In 1999, Dr David Strange, who was then studying for a PhD in epidemiology at Oxford, was with his supervisor when something horrible happened. Looking down, he saw that there were “rat-like things” all over his feet. Naturally, he was terrified: these creatures, he understood, were going to eat him alive from the inside. And yet his supervisor seemed not to have noticed them. Making his excuses, Strange ran all the way home and hid under his bed.
In the years since, his life has not been easy. There have been several suicide attempts and stays in psychiatric units. Pulling a plastic crate from a cupboard, Strange showed the camera the many drugs that supposedly keep him stable, listing their side effects (“These stop me from shitting myself,” he said, with a black laugh). How effective are the medicines? Not very. At a coffee shop where he was meeting a psychiatrist, his eyes suddenly widened. A crab-like beast covered with poisonous spikes was, he announced, lurking by the legs of their chairs. In that moment, his stare hardening, I understood why our forebears used the word “possession” in such cases.
Strange was the touchingly game star of Horizon: Why Did I Go Mad? (2 May, 9pm), a deft and enlightening film about psychosis, a condition that one in 100 people will experience at some point. An eloquent and drily witty man with painfully expressive features, he was our tour guide in a netherworld he fears he will never be able to leave.
What causes psychosis? It occurs when the brain produces too much dopamine, the chemical that helps us to recognise threat. Such overproduction may have a genetic component, but the circumstances of one’s childhood play the bigger role: David was violently bullied by his stepfather as a boy, an experience that put his brain on high alert. Those who grow up in urban environments are at greater risk, as are migrants. Dislocation is not good for mental health, which is something local councils might consider as they send tenants to far off cities where they know absolutely no one.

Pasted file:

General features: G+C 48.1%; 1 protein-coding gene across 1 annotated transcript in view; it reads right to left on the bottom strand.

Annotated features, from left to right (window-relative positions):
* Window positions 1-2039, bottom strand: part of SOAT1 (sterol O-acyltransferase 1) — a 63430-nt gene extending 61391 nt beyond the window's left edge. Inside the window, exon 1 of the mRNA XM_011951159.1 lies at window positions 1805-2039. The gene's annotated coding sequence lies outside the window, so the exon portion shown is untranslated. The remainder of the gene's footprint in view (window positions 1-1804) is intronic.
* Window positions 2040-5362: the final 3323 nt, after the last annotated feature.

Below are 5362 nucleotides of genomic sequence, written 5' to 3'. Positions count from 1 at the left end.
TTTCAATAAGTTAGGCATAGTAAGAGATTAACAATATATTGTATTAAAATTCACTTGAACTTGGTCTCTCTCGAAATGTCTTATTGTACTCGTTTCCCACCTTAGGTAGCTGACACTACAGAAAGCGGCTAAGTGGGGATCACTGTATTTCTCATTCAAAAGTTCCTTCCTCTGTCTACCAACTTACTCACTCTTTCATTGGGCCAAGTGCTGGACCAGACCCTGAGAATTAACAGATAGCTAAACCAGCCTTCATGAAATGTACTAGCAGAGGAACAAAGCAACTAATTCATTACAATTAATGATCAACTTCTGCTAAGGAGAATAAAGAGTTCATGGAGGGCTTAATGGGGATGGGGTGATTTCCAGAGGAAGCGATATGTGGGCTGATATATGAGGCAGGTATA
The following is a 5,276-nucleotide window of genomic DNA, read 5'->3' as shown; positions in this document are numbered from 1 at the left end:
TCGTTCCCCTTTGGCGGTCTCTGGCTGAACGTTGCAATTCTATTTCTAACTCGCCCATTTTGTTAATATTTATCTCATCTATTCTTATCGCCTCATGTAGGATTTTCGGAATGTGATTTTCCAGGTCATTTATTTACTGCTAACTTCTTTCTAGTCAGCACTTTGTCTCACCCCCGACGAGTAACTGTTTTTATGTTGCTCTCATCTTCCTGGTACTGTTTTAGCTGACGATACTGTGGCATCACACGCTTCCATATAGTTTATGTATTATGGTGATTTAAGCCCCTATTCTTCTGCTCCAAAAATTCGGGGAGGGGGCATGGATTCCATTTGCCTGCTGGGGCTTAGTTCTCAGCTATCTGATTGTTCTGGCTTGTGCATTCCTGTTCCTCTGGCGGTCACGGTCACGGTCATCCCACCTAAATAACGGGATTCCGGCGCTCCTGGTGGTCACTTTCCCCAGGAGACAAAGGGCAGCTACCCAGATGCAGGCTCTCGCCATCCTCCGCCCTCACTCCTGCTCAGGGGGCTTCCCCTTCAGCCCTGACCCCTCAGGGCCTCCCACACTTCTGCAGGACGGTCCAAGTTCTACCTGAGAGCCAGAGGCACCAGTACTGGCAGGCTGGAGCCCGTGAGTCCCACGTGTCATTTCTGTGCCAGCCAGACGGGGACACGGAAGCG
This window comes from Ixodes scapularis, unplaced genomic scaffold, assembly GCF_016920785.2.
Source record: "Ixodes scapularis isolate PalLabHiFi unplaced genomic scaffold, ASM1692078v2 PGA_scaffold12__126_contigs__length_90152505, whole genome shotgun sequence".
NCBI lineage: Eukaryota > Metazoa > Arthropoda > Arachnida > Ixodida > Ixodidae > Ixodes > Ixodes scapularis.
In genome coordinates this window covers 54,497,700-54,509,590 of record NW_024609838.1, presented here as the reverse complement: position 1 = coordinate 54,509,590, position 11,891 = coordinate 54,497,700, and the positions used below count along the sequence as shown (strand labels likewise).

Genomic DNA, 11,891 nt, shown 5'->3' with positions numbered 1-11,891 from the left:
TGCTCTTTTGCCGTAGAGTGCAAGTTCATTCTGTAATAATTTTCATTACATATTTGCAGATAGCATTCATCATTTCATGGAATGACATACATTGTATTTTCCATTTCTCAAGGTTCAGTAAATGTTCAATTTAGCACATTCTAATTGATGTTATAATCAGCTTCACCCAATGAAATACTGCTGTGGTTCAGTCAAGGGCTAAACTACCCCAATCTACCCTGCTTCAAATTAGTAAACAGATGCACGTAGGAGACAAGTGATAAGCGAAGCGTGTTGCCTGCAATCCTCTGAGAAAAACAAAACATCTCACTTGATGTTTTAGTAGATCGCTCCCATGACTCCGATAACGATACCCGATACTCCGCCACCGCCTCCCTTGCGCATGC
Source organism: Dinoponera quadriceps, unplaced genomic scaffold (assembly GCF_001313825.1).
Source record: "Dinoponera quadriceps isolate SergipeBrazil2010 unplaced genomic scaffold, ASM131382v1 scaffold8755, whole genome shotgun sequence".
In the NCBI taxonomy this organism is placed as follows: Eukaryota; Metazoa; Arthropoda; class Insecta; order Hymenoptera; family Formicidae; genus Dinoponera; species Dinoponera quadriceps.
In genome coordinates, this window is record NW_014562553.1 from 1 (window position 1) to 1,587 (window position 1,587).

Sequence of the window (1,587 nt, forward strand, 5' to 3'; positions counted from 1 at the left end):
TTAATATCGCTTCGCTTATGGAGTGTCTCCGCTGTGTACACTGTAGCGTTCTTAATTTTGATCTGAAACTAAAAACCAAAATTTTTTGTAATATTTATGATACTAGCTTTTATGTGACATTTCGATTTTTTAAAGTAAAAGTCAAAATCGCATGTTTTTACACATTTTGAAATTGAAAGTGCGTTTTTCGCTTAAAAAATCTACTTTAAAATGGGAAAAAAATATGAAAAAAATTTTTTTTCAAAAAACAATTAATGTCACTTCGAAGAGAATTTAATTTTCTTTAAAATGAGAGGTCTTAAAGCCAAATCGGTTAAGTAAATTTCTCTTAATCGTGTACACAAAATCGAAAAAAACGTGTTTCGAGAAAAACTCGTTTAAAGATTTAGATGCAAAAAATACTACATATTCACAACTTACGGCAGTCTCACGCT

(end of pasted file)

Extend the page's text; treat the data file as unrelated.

Experts were lined up to tell us of the latest potential treatments. Another patient, Rachel Waddingham, who constantly hears voices, tried out “avatar therapy” courtesy of Professor Tom Craig of King’s College London. He created a computer-generated image to match the cruellest voice she hears, a man who speaks of her worthlessness and threatens to torture her (sketching him, she drew a devil figure, black and spiny). Craig then asked her to stand up to it as it abused her, the idea being that this would help her learn to control the voice itself. I looked at Waddingham, pulpit-solemn and deathly white, telling the avatar to leave her alone, and thought of Gustave Doré’s illustrations for Paradise Lost. What must it be like to be accompanied by an Infernal Council everywhere you go? Trying to imagine such a thing is less than halfway to understanding it, but it’s a pretty good place to start.
And so – another kind of madness – to Jed Mercurio’s Line of Duty (ended 30 April). I still love it, of course. On the sofa, mesmerised by the sheer speed of the action, you forgive the convenience of its final, too neat (and yet not remotely neat) plot twists. Even so, I’m still amazed that Huntley (Thandie Newton) chose to bury the forensic evidence relating to the murder of Tim Ifield in a spot where she’d found evidence in another case. How did the crooked Hilton enlist the young detective, Jamie, so quickly? And what power did Hilton have over Maneet, who leaked AC12 secrets to him?
Above all, why did Mercurio have Huntley insist, during her confession, that she isn’t a bad person? She only killed Ifield and chopped three of his bloody fingers off! It is this, rather than any Knowing Looks on the part of Kate and Steve, that is making me worry for the magnificent Hastings (Adrian Dunbar), Brexit Britain’s soothing new father figure. If Mercurio can have Huntley spew this kind of line, what’s to stop him from turning our oak tree into a serpent?
Horizon: Why Did I Go Mad? and Line of Duty are available now on BBC iPlayer.
This article appears in the 03 May 2017 issue of the New Statesman, The Russian Revolution